Labrador retriever mix's lifesaving transformation

Similar cases had passed by her desk many times. As a Best Friends No More Homeless Pets Network specialist, Linda Gage supplies resources on behalf of dogs whose behavior ranges from irksome to troublesome. She knows the shelters are filled with the results of failed canine-human relationships.

Troubled Labrador retriever mix

When a troubled Lab mix, Casanova (“Nova”), came to her attention, she was determined to not let him become a fatal statistic. Nova’s perceived aggression was escalating, and the “experts” seemed to offer little to no real advice — well, they did offer one suggestion: Put him down.

“When I first got the email, it was no different from others I’ve gotten, but there was something about the compassion behind the words that struck a chord. I knew Nova’s guardians really wanted to keep him, and I would do all I could to help turn their situation around,” shares Linda.

But could the beloved dog get the right trainer in time?

Loveable pup to antisocial adolescent dog

Eric with Nova black Labrador retriever mix as a puppyLori Taylor and Eric Heffron adopted the lovable rescue puppy when he was just a few weeks old. Nova started out life like many dogs: He was loved and socialized. Everything seemed normal.

At about a year and a half old, Nova started displaying signs of aggression. He and his family lived in an apartment complex, where encounters with other people and animals were triggering a reactive response in Nova that Lori and Eric hadn’t seen before. “It was heartbreaking to see our dog start taking a negative approach to life,” says Lori. Not taking his behavior lightly, they started exploring ways to get him help right away.

Thus began their foray into canine behavior and the missteps of many. They started with one trainer who quickly kicked them out of the class. After Nova snapped at a second trainer recommended by their veterinarian, they were once again asked to leave. Their next attempt was reaching out to Tufts University’s veterinary program in hopes of finding someone who could understand and help. That resulted in a quick send-off and disappointing recommendation. Not giving up, they then hired a well-known behaviorist from Boston. Although dubbing Nova a cool dog, the trainer recommended Nova be put down. Thinking Nova’s behavior may be medical, his people took him for a full exam to rule out illness or injury. Not giving up, they attended a private lesson at a training program for “impossible” dogs, where Nova was determined to be impossible.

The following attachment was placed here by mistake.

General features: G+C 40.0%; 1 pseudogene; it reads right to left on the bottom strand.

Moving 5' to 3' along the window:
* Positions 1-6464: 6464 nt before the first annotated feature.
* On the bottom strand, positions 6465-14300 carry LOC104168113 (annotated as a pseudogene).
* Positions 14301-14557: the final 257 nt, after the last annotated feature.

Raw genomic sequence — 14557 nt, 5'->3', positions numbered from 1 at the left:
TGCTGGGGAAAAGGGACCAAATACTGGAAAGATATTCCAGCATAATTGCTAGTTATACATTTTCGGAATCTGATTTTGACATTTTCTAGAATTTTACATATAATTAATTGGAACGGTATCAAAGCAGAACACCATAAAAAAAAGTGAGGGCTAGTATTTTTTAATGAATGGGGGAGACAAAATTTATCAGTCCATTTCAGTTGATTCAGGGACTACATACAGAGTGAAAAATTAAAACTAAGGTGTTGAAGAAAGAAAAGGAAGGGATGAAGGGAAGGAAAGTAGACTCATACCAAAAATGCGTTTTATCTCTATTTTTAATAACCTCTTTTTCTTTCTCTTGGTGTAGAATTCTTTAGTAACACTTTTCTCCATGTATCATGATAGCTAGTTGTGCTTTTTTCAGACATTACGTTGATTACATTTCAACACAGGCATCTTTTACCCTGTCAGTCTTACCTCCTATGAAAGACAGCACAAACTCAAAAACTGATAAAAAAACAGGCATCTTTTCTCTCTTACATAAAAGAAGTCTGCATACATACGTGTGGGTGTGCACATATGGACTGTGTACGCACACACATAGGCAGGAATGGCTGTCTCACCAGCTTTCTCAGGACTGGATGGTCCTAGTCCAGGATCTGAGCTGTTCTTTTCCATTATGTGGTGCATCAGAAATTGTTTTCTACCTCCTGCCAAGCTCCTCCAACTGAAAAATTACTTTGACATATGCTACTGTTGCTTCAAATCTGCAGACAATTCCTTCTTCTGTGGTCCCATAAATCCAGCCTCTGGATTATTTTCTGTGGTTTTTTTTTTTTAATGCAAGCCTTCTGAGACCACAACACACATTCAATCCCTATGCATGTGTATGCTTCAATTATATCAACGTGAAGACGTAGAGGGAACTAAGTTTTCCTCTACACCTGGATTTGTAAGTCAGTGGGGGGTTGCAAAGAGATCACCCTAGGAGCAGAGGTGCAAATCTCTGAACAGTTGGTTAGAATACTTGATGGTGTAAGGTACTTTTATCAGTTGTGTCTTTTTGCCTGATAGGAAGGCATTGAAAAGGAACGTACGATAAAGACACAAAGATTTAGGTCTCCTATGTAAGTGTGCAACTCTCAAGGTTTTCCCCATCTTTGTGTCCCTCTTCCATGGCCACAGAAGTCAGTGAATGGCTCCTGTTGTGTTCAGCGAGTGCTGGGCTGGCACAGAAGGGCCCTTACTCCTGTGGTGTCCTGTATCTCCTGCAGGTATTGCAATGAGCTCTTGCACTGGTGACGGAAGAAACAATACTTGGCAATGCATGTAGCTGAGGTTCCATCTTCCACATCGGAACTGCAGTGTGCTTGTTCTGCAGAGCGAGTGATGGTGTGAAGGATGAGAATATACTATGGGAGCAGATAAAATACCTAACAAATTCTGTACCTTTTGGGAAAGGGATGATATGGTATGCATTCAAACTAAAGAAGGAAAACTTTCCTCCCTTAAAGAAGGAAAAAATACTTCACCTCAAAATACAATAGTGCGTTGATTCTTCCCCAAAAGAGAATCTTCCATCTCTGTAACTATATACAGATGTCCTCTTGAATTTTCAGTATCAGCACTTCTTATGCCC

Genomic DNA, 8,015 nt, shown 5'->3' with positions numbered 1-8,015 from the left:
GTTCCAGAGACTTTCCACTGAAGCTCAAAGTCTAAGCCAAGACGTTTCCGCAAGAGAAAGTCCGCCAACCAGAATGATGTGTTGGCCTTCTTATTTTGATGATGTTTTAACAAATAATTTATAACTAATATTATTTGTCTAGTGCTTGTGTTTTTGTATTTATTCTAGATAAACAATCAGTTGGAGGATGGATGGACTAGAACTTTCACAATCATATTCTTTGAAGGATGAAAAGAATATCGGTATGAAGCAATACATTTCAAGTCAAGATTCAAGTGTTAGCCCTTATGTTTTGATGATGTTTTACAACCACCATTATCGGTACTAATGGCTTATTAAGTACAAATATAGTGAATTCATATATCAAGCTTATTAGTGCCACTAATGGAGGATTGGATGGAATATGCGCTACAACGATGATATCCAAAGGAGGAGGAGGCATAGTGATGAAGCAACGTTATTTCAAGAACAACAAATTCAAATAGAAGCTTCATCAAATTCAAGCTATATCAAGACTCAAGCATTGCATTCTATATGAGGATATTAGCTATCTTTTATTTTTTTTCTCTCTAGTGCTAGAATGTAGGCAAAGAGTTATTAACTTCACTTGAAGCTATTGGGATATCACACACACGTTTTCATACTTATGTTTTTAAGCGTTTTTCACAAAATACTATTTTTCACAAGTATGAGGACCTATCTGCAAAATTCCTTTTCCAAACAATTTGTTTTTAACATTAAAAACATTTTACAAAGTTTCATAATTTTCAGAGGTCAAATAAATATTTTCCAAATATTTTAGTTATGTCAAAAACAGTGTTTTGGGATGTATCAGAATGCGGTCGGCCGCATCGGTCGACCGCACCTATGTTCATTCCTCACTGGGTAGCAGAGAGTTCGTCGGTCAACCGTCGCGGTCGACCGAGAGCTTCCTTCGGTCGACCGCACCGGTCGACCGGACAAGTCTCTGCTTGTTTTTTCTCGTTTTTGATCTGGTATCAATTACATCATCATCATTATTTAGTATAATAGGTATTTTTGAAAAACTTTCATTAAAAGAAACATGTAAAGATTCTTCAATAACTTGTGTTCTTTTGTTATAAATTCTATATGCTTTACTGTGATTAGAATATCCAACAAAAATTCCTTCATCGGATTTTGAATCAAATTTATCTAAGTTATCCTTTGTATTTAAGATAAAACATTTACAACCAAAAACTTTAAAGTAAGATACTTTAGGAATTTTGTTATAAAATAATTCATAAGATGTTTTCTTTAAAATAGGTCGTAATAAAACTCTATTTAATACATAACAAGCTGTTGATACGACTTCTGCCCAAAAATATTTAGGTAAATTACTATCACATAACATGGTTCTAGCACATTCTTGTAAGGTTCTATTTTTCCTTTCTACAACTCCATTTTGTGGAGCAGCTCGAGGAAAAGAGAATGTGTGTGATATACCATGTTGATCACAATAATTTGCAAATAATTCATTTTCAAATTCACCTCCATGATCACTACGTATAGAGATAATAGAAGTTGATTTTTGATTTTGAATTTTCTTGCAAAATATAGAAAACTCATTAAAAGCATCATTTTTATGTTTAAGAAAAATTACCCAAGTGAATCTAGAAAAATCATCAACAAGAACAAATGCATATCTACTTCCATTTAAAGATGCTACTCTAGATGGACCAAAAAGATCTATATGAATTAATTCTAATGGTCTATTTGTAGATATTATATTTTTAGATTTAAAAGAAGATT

Positive dog training produces results

Linda knew of an amazing dog trainer in New Hampshire, close to where Nova and his family lived. Carolyn VanderHorst, a clicker trainer and positive reinforcement devotee, had been to Best Friends where she met with Sherry Woodard and others from our training staff whose shared values and philosophy regarding training couldn’t be more congruent. Carolyn is the founder of Wagtime Dog Training and is the animal behavior cornerstone for the Manchester Animal Shelter. If anyone could help Nova, Linda knew Carolyn could.

“I have a passion for rescue, and I’ve seen so many animals at the shelter that were such great dogs. I believe in saving dogs’ lives, especially those that are misunderstood,” says Carolyn.

As Carolyn learned about Nova’s training false starts, she realized he needed positive reinforcement. He needed his confidence built up. Where others saw an aggressive dog, she saw through his behavior to an insecure dog who didn’t need harsh correction. He needed to be understood and guided toward proper behavior.

Black Labrador retriever mix Nova with his family“I saw a dog that wants to trust, and so I started working with him at a safe distance from people and other pets in his environment, where he could be rewarded for good behavior. I look at each dog as an individual and ask, ‘Why is this dog reacting? Is it fear? Has the dog had his bad behavior inadvertently reinforced?’ There are many factors that produce the behavior we see.”

Lori, Eric, Casanova and Carolyn continued to work together. As months passed and Nova built up his confidence and continued to be praised for good behavior, the transformation occurred. Nova was no longer a reactive, fearful adolescent. Under the right guidance and with hard work, he has blossomed into a confident, well-mannered dog.

Dog training resources

Check out Best Friends’ dog behavior resources for tips and tricks to properly train your dog.

Looking for a good dog trainer? Many of our No More Homeless Pets Network partners can recommend a purely positive reinforcement trainer near you. Find a partner in your area.

Photos courtesy of Lori Taylor and Eric Heffron